A short time after posting about the Blinky GRID SMT build I received an email from wayneandlayne.com. They had seen my build post and really liked it, especially the videos and pictures! I had mentioned that I was looking at getting their Blinky POV SMT kit so to say thanks they offered to send me one. I was super excited! Here’s my build.
The Blinky POV SMT is similar to the Blinky GRID but it only has one row of LEDs. By waving the Blinky in the air you can see the design/text due to the effect of persistence of vision. This happens because your retina sees the image slightly longer than it is being displayed. Read more about persistence of vision.
Last Thursday I came home and there it was, waiting for me to rip it open! Since I was leaving for a weekend trip, I decided I would assemble it that night so I could show it off. So at 10:30pm I got started.
I whipped out the drag soldering tip to start with the PIC. This time I started without putting flux and quickly realized how much the flux really helps! After applying some flux I was able to solder the PIC easily. I was able to get the capacitor and resistors nice and straight.
|Ahhh, flux! Much nicer!|
|Steady hands are key…|
Despite there being fewer parts, it still took awhile finish. I am sure starting at 10:30pm had something to do with it. Otherwise it came out great. Really happy with my SMT soldering skills!
Loading new designs is the same process as the Blinky GRID SMT. All you need to do is point it at your monitor while the their website blinks the squares to transmit the design. I think is a very clever way of loading designs, no programmers, cables, or loading software. Great way to programming on the go with any device that has a web browser. Since being back from my trip, I haven’t had a chance to try some of my own, I just used the shipping designs to show it off.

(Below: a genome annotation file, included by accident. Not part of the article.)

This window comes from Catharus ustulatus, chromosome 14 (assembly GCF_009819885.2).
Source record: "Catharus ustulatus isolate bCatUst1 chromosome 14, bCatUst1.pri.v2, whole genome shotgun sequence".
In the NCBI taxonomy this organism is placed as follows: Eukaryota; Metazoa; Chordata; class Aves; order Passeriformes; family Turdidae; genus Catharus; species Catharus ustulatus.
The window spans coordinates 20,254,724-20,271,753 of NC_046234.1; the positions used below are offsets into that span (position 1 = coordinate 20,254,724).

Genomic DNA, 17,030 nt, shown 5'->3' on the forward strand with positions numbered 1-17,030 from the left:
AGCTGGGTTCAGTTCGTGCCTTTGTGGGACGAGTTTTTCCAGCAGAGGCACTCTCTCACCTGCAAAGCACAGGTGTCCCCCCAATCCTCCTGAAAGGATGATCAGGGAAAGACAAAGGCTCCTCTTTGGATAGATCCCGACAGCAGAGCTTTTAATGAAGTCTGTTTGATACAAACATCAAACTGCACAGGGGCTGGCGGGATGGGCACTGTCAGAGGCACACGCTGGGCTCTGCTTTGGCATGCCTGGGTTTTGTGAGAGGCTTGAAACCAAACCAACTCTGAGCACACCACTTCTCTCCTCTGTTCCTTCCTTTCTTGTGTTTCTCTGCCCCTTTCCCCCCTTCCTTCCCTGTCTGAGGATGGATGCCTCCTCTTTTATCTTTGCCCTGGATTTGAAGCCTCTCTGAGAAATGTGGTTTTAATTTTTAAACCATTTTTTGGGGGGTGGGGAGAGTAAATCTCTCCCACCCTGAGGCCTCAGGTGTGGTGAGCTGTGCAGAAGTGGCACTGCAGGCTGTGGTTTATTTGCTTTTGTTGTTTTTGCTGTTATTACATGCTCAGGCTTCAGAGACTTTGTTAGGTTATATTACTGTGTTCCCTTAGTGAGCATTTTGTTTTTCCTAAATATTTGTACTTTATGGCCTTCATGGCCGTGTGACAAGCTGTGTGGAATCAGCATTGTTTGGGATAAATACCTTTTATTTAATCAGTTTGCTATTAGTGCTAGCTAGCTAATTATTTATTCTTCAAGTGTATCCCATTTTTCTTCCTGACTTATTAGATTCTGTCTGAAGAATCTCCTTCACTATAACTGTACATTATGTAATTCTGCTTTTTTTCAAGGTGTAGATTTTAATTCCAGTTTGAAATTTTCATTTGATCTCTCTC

Once again I highly recommend either kit to learn SMT soldering. You might want to start with this one as there is only 8 LEDs vs 56 LEDs on the Blinky GRID.
One thing worth mentioning is it would be nice if there was a way to save the designs. You can spend a good amount of time to set one up on the site and there isn’t a way to save them. The worst is if you loose your tab or your browser crashes. It hasn’t happened to me yet, but it could. One way could be a text box on the site that can you can copy and paste the design as a raw binary. That might be the easiest instead of doing online saving. Most people probably won’t want to modify the code on the PIC but maybe in a newer revision they could add the breakouts for programming. Just a thought.
|Back side with battery holder.|
COMING SOON: I’ll have pictures of it in action; the completed board and a demo.
Have you tried any of their kits? As I mentioned, I highly recommend them!